Get to know your city: How badminton was born in Pune as a party for boring British officers, their wives

In March 1873, an English sports fan sent a request to The Field: The Country Gentlemen’s Newspaper England for information on the new ‘Badminton game Battledore’ which he heard was a favorite in India and which is increasingly evolving in Britain. “Can any of your readers give me details about the way it is played, what tools are needed, etc.?” asked the man, identified only as K, in a letter published in the ‘Notes and Inquiries’ section of the newspaper.

In subsequent issues of the magazine, readers ’responses were printed for the benefit of sports fans living in the English countryside, the constituency the newspaper served.

Most of the published answers were from Britons living in India and who had played a game that had been popular among British soldiers and officers for ten years. On The Field’s website, readers shared information about the new game as they played it or saw it play, and rules that are followed in places like Calcutta, Nagpur, Simla, Murree and Tanjore.

An illustration from 1874 published with the caption that ‘the new game of badminton in India’ is becoming increasingly popular.

In the same magazine five months later, Major Forbes of Calcutta shared a copy of the 3,000-word Badminton Handbook published by The Great Eastern Hotel Company in Calcutta, which describes the size of the average badminton court (28 feet x 20 feet), net 5 and a half feet), and rules of the game and the result.

These mentions of the game in The Field are considered to be the earliest records of badminton available today. However, the history of the game in India begins at least a decade earlier.

‘Poon Game’

Chroniclers of this game generally agree that badminton – as it is known today – originated in India in the 1860s, probably as a marriage between royal tennis and children’s ball games (such as ‘Tamfool’, ‘battledore and shuttlecock’, ‘Jeu de Volant ‘,’ feather ball ‘). Before the game was renamed ‘Badminton’, it was known among the British as ‘Poona’.

“Officers of the British Army were introduced to an indigenous version of the game, played for centuries, while stationed in India around the 1860s. They made their own adaptations to the sport, primarily adding a net and named it Poona or Poonah, after the city (Pune) where the garrison was located. The first informal set of badminton rules for the game was formed by the British in India. colonists in 1867. ”, reads the article on the official website of the Olympics.

According to the history of the game written by Bernard Adams, badminton began mostly as a social pastime, not as a competitive game indoors. In the first years, as many as eight players could play (four on each side). The shape of the courtyard was rectangular or hourglass.

A picture from 1743 showing a battledore game. Note that there are no nets or marked terrain. Here, players are collaborators rather than opponents.

The game was so popular among colonial officers that the Christian clergy of the time clearly saw in it a threat to Sunday church attendance. A February 1877 report from the Times of India quoted the Bishop of Madras as saying, “On behalf of my brother the chaplain and myself, I protest against Sunday badminton.” The report adds: “The issue of Sunday badminton, as typical of innocent entertainment, is undoubtedly serious … because, after all, if we leave aside religious views, it is mostly a matter of decency,” the report said.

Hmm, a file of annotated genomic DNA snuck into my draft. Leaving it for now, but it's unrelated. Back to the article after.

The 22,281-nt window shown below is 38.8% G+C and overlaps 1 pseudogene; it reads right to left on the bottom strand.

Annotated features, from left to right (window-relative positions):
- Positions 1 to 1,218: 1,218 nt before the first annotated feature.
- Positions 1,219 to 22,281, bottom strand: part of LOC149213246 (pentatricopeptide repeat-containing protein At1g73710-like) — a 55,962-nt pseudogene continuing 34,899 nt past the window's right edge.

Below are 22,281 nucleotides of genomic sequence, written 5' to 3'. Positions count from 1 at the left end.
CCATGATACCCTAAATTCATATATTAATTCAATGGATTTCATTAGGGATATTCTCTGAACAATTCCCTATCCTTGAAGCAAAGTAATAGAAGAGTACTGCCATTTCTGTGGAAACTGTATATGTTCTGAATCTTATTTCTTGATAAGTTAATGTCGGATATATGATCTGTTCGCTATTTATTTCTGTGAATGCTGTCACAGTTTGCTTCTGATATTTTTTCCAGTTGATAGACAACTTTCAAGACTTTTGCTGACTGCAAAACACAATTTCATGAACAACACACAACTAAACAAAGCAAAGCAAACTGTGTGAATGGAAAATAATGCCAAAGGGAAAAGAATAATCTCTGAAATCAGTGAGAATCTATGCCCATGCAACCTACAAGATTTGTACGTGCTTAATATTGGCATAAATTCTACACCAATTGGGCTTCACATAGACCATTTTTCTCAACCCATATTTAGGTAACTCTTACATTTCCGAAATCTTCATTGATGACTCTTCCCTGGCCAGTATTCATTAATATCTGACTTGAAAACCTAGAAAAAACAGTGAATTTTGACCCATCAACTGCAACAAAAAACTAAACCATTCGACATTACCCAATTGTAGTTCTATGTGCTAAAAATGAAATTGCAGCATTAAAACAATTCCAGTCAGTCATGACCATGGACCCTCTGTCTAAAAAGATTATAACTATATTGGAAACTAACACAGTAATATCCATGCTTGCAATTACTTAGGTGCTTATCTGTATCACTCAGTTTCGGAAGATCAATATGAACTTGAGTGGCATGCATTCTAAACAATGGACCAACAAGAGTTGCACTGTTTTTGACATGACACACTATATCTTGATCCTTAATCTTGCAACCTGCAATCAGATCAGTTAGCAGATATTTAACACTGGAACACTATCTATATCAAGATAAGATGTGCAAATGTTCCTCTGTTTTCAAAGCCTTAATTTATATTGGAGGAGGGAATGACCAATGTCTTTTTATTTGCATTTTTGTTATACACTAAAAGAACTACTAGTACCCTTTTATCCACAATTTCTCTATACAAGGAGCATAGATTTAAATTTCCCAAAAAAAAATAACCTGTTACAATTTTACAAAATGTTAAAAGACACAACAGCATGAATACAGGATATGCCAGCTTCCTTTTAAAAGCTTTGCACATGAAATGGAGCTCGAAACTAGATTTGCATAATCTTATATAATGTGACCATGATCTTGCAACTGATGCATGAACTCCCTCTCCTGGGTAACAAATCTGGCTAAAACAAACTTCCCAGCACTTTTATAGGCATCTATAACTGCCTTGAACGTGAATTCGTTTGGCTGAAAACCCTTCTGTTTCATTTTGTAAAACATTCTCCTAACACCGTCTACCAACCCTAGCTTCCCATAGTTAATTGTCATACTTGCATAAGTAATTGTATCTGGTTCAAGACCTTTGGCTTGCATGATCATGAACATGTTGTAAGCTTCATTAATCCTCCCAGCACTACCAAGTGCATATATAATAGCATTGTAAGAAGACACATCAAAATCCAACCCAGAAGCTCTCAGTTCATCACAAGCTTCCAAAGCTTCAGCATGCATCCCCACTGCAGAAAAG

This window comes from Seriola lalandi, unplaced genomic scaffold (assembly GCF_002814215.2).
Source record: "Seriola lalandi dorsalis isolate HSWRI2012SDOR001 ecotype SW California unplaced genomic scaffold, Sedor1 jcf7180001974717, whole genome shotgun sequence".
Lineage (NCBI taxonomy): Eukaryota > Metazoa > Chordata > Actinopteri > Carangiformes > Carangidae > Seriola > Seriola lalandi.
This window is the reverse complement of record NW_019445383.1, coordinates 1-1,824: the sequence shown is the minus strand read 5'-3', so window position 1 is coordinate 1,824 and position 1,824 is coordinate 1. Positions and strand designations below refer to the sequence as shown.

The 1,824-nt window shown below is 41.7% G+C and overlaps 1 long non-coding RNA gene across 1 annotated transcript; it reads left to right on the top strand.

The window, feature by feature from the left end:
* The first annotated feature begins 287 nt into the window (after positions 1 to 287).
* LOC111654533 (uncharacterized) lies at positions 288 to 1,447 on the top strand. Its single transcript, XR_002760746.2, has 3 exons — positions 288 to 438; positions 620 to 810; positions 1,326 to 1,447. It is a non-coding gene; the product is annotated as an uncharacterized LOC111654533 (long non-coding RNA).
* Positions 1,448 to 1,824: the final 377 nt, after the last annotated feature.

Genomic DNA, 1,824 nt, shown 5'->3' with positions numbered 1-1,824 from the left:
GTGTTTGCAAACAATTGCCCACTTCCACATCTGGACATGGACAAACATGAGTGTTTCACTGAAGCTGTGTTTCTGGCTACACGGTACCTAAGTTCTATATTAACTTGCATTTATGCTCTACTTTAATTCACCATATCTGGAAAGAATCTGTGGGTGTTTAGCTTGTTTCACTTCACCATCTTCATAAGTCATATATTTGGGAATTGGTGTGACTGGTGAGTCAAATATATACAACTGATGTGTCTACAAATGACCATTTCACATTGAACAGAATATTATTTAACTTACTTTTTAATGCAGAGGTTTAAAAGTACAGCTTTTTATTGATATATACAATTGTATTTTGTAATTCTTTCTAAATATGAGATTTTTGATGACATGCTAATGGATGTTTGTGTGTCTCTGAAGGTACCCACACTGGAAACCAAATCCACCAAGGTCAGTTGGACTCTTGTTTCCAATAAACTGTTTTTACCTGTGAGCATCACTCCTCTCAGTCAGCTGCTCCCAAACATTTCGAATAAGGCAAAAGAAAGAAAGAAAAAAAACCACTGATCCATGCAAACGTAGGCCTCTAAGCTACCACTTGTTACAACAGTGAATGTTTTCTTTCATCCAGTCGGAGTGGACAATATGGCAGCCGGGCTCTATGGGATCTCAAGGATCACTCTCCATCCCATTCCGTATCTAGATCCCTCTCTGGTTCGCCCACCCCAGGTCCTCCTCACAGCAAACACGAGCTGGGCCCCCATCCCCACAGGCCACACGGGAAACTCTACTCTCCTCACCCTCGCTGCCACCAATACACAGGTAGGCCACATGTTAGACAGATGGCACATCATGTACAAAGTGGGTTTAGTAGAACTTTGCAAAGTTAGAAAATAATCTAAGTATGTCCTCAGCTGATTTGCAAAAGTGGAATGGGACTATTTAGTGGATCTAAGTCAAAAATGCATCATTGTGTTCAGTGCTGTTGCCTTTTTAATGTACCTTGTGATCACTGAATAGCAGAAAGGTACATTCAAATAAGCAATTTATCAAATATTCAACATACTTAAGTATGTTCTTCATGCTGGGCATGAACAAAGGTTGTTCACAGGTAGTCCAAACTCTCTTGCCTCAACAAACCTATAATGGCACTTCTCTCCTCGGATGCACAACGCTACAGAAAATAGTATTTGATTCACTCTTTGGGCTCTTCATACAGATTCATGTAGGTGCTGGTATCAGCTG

Retired British colonial officers returned the game home to Britain in the years that followed and it captured the West.

According to one report, one fine evening in early 1873, annoying guests of the Duke of Beaufort decided to try a new game on his estate ‘Badminton House’ in Gloucestershire, England, and they liked it. A family friend of the Duke and regular member of the Badminton House John Lorain Baldwin, an athlete and writer of sports rules, is credited with standardizing the rules of the game, and also christened it ‘Badminton’ after the estate.

A memorial to the birthplace?

Uday Sane, a certified judge of the World Badminton Federation and a resident of Pune, aspired to the idea of ​​setting up a monument or museum to mark the place where one of the most popular games originated.

An undated picture of Brits playing badminton in India. Two Indian balls can be seen in the picture.

Sane, who believes the game was first played on the premises of an ammunition factory in Khadki, says: “It’s a valuable part of our history.” In 2008, when the World Junior Championships were held at the city’s Balewadi Stadium, Sane was a technical officer.

“There were many badminton players and fans from different parts of the world here and they asked me about the place where badminton was first played. I drove them in a vehicle, with 20 seats, to show them the Khadki ammunition factory. We went in front of the factory, but they brought us back because it was a restricted area. The guests were upset. Many mentioned that something had to be done to mark the place, ”Sane said.

“For the last 10 years, I have persecuted various people, from local MPs to MLAs, even private builders, asking them to share an area near Khadki so we can build a museum, maybe a court, to mark this part of our history.” said Sane Indian Express.

Gayatri Vartak, a city sports psychologist and former international badminton player, said she felt special while playing badminton after learning it was a game that originated in her city.

“It is very special when you play a sport that has a history, especially from where you are. Growing up knowing that Pune is the birthplace of badminton, accompanied by stories that our seniors and our coaches shared with us, changed our overall enthusiasm, ”she said.


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